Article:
Is Saul also among the prophets? They said that at the start of his career as king because of the way the Holy Spirit came upon him. It was a sign that God was with him to serve as king. And so now at the end of Saul’s reign, a similar sign happens. Yet, clearly, there is a different message that God is conveying. This repeat event becomes a sort of parody to Saul. Yes, the situation is somewhat similar. Here, Saul goes and runs into a group of prophets. Again, the Spirit somehow overwhelms him and he begins to prophesy. And yet unlike before when Samuel said that when this happens you can do what pleases you, since God is with you, quite the opposite is the case here. Now, the fact that the Spirit of God comes upon Saul means that Saul cannot do as he pleases. He had come here in this chapter to Ramah to kill David, the Lord’s Anointed One. And so the Spirit of God, in coming upon Saul, stops him from doing this. Instead, Saul is caused by the Spirit to cast off his clothes in shame and be effectively incapacitated in prophecy for the rest of the day and night. Saul is left undone by the Spirit this time. Unlike the first time where the Spirit-induced prophesying confirmed Saul’s service as king, here it confirms that his service as king is over. Here it confirms God’s protection of David, to establish David as his king to replace Saul.
What a way God chose to remind Saul from where he fell. Early in his life, he had lived so humbly. God sent that first Spirit-induced prophecy to encourage Saul, that God would be with him. God called Saul to faithfully lead his people in the way of God’s covenant. The words which became a proverb, “Is Saul also among the prophets,” originally confirmed this. But then Saul grew arrogant and full of pride. He rejected the word of the Lord. He broke the covenant that God had called him to lead the people in obeying. Saul did what was right in his own eyes, instead of God. Saul’s still doing that here when he tries to kill an innocent man, even a national hero whose been nothing but loyal to him. That too is Saul breaking God’s covenant, in perverting divine justice. And so God has rejected Saul as his king. Instead, he established a new better King in David. Yes, David had not yet taken the throne. But in God’s eyes his kingdom had been inaugurated at his anointing. But Saul in his pride would not acknowledge God’s will in this matter. And so he made every effort to persecute David. But the very Spirit who first enabled Saul to be King, is now the very agent to stop him as well.
Let me offer some passing application before we head into our second point. God is in control. As Christians, we know that those who are opposed to Jesus Christ will do what they can to oppose him. That means they will find ways to persecute us too who bear his name. Yet we take heart that if here in the Old Testament the Spirit worked God’s better plan to oppose his and our enemies, then surely now, post-Pentecost, the Spirit is at work in mighty ways to preserve and defend us. This doesn’t mean that we won’t have to flee from persecution at times. Even the Apostle Paul himself had times where, for example, he had to be let down through a window to escape to safety. Yet, no matter what happens to us in the flesh by the opposition, we trust the Spirit’s mighty work behind the scenes. Not a hair from our head will fall apart from God’s will. The Spirit will see to it. And if it be God’s will for us to share in the sufferings in Christ, we trust that God will uphold our faith by this very same Spirit. That Spirit of prophecy brings shame and judgment upon people like Saul who oppose his will. But that Spirit of prophecy brings endurance unto glory to those who belong to Jesus Christ by faith.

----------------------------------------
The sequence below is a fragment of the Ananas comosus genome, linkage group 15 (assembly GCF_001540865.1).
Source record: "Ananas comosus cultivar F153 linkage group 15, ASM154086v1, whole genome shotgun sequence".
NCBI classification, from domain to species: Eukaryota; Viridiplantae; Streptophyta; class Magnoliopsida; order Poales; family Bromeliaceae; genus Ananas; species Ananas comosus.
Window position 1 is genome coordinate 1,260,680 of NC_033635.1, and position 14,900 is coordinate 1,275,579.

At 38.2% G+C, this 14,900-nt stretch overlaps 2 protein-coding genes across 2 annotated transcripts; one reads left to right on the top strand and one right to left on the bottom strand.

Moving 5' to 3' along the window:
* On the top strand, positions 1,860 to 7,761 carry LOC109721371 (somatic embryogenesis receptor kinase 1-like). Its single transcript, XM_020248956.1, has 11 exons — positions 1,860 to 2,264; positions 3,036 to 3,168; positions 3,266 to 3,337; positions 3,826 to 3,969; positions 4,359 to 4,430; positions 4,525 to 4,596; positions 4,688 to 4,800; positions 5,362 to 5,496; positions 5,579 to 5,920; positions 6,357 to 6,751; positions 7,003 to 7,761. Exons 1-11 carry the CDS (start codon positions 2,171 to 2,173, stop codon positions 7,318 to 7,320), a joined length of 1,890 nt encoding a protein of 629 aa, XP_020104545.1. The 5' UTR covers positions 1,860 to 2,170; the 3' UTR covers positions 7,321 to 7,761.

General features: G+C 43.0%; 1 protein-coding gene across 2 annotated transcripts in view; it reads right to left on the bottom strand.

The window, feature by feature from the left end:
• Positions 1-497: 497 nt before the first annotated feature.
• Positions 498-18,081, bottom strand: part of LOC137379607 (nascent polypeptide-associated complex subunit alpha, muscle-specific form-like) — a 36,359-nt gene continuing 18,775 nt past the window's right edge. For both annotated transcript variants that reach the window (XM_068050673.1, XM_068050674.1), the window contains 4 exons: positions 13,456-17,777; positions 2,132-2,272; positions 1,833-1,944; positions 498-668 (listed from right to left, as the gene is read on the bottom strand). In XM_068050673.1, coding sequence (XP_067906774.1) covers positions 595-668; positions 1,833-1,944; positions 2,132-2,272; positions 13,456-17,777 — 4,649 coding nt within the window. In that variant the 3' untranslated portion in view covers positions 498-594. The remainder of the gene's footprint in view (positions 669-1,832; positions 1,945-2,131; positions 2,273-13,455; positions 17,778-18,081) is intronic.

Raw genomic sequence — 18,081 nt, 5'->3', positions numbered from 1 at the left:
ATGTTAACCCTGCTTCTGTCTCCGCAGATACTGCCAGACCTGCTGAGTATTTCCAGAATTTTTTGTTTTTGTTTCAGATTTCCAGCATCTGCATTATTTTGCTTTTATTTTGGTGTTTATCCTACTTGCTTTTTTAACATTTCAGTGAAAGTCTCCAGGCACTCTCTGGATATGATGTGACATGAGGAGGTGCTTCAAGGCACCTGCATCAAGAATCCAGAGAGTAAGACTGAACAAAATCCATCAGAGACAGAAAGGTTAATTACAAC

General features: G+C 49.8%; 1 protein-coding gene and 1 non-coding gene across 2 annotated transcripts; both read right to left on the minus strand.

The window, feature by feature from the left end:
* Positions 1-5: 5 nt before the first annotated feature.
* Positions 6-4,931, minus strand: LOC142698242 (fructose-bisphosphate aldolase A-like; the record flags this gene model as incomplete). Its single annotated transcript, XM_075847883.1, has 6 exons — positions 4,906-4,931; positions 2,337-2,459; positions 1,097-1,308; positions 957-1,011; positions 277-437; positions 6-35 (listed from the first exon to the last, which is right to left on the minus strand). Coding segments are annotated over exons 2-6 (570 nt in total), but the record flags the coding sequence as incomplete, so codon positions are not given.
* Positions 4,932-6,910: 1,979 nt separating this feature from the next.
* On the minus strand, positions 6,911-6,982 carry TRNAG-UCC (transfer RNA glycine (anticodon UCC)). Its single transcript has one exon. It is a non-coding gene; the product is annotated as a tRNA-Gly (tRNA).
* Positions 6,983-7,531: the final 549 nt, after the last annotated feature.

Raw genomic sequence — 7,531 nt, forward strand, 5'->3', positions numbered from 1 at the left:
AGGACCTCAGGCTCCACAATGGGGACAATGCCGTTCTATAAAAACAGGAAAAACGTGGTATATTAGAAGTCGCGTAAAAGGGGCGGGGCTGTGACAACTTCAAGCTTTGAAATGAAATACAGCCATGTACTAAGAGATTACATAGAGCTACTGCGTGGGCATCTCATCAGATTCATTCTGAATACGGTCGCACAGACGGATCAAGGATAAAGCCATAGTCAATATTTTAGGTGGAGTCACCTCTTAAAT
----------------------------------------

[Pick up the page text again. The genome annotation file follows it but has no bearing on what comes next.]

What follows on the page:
So then, let’s turn now to our second point. We’ve seen Saul’s persecution of David. We’ve recognized how he continues to break covenant with God, even in the great evil of trying to kill David, the Lord’s Anointed, and an innocent loyal man. Our second point is to observe a contrast. I want us to observe the covenant loyalty that Saul’s kids show David here. Prince Jonathan and Princess Michal both show covenant loyalty to David, instead of giving allegiance to their earthly father. Let’s start with Jonathan. Recall that last chapter started out with Jonathan expressing his great love for David via a covenant. We’re not told exactly the terms of this covenant, but verses 3 and 4 of last chapter show it was inspired by Jonathan’s love for David, and involved him even giving his royal clothes and his sword to David. The symbolism in that act alone suggests Jonathan recognized that David was to be the next king, not himself. Jonathan there covenants his support and allegiance to David.
And so we are reminded of this covenant love and loyalty in verse 1. When Saul tells of his desire to kill David, we are immediately reminded that Jonathan, who is Saul’s son, delighted much in David. Jonathan immediately turns around and does two things. One, he informs David about Saul’s desire to kill him. David can then be on his guard. Maybe this is what allowed David to escape the spear being thrown at him. And secondly, Jonathan intercedes on behalf of David to Saul. Jonathan’s words to his father are recorded in verses 4-5 and are so well said. These are important words, so let me summarize them again for us. He says: